More than 300 faculty, staff and students packed the Power Center Ballroom on Feb. 12 to hear leaders of various faiths speak at Civil Discourse, Faith and Community in a Changing Society. The event is part of the Civil Discourse series created by University President Ken Gormley that explores the importance of respectful debate on challenging topics.
In his opening remarks, Gormley noted the importance of faith and community in creating a culture of civility. The event panelists, who represent a variety of religions, shared their experiences in promoting healthy dialogue among their congregations and in the community at large.
Pittsburgh bishop the Most Rev. David A. Zubik, D.D., talked about Nine Rules to Make Us More Civil, an article that he wrote that was published in the Pittsburgh Post-Gazette and America magazine. The article addresses the importance of actively listening and respecting people with differing opinions.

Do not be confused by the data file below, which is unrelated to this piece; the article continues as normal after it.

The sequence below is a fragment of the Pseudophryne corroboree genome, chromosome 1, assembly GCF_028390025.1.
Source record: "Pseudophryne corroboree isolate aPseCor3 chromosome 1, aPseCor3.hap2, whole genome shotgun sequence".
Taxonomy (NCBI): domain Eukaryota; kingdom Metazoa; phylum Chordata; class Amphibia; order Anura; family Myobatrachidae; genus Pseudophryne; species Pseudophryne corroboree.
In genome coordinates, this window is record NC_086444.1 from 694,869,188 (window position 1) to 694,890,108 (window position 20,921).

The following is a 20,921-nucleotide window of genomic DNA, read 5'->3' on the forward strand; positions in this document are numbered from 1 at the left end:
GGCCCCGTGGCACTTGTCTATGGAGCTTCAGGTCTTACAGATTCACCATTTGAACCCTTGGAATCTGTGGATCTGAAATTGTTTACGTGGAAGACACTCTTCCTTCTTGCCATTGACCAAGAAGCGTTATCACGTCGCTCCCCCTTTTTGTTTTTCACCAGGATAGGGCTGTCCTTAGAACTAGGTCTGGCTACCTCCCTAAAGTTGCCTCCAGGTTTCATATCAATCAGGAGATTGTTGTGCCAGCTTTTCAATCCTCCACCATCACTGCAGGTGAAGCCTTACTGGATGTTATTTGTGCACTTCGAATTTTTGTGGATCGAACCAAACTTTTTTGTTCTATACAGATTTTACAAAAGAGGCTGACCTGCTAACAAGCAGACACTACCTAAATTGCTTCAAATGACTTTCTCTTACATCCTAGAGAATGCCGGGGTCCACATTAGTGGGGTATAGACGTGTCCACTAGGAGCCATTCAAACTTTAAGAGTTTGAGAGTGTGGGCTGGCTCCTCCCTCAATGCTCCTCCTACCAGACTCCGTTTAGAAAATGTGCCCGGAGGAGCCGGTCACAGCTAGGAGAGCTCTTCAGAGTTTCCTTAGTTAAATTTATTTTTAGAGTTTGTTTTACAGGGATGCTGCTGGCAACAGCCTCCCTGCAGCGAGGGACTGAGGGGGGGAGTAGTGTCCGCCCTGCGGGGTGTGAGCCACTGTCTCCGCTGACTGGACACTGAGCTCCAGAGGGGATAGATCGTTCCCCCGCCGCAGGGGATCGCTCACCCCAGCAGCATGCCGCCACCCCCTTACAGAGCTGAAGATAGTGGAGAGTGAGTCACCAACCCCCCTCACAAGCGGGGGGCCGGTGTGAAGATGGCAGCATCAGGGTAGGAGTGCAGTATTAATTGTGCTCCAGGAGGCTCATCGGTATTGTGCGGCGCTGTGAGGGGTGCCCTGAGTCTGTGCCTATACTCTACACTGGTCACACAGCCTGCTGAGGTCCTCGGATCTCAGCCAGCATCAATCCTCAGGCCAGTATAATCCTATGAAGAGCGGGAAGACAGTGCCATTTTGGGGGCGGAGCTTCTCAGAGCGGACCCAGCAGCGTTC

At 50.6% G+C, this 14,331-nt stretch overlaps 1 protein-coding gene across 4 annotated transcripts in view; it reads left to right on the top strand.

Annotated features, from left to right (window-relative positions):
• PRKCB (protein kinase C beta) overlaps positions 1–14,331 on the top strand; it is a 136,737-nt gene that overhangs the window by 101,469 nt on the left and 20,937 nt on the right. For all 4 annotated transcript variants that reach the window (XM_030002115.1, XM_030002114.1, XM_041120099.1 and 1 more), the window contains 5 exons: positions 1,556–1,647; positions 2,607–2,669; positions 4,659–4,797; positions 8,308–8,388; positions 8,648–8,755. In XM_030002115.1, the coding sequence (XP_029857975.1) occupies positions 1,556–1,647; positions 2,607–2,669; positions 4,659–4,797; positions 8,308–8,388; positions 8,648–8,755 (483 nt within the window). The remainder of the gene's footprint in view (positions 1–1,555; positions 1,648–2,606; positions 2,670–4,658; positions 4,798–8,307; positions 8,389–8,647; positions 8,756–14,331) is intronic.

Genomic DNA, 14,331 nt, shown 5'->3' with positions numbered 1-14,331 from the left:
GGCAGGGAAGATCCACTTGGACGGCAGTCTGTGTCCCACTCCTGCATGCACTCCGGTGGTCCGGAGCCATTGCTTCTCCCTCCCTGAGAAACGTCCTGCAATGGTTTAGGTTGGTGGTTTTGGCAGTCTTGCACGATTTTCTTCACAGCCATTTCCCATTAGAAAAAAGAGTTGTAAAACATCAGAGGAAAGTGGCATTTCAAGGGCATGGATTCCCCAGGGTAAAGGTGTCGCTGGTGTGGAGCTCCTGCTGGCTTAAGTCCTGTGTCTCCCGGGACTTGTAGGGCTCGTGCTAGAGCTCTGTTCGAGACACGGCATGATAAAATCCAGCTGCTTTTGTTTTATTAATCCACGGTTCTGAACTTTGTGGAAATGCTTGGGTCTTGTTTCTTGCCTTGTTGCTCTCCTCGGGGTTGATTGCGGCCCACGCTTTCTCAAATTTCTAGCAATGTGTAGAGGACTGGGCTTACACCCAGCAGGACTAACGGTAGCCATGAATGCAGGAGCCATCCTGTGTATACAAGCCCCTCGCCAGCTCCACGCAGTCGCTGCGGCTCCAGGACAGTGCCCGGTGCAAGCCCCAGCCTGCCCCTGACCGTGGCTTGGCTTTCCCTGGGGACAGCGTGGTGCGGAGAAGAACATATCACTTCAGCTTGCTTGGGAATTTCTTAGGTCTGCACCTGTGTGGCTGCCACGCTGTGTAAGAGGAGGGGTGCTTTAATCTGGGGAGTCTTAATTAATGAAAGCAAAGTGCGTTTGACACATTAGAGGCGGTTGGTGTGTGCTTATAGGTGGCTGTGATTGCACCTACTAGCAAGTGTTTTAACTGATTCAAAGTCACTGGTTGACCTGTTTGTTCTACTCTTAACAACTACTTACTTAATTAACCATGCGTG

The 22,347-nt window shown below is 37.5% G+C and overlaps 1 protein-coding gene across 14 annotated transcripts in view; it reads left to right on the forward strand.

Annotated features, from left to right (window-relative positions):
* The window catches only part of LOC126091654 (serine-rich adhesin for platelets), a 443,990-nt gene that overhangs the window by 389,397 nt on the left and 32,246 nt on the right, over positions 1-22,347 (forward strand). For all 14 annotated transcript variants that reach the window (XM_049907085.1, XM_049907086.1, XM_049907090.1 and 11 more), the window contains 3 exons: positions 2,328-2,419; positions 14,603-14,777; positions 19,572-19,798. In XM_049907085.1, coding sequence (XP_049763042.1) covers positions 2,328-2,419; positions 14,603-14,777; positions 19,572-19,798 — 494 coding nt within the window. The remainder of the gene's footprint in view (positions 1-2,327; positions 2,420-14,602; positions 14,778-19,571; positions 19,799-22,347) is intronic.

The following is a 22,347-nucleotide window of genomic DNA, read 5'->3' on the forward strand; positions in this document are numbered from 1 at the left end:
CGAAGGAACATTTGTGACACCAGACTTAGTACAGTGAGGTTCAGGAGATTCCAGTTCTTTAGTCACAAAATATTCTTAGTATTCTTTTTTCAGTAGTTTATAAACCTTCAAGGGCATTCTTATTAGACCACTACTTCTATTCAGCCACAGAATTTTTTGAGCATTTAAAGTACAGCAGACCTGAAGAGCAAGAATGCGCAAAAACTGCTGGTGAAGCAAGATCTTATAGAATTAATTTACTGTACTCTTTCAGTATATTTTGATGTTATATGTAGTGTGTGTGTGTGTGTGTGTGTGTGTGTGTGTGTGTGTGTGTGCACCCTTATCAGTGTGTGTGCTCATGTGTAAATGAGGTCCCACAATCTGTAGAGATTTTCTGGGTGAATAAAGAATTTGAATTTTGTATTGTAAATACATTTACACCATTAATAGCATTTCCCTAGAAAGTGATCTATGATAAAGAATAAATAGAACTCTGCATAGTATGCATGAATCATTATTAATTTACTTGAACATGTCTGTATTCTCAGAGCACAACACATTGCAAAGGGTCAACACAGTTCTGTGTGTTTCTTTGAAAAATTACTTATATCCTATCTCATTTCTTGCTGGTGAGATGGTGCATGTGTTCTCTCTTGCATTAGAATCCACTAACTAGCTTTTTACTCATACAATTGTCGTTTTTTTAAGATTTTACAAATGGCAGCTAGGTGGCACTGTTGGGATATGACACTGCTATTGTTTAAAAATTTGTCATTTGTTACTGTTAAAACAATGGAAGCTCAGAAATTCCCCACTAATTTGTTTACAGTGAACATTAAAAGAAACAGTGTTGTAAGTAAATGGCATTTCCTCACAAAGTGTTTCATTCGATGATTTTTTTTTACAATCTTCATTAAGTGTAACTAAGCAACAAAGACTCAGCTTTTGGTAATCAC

In addition to Zubik, panelists included Rabbi Jessica E. Locketz, rabbi and director of education at Temple Emanuel; the Rev. Paul Abernathy, director of FOCUS Pittsburgh; and Imam Abdul Aziz Suraqah, imam and religious director of the Muslim Community Center of Greater Pittsburgh.
The discussion was moderated by WTAE-TV news anchor Mike Clark, who also serves as an adjunct professor of journalism at Duquesne.
Civil Discourse, Faith and Community in a Changing Society was sponsored by the Office of the President and presented in partnership with the Division of Mission & Identity and the Division of Student Life.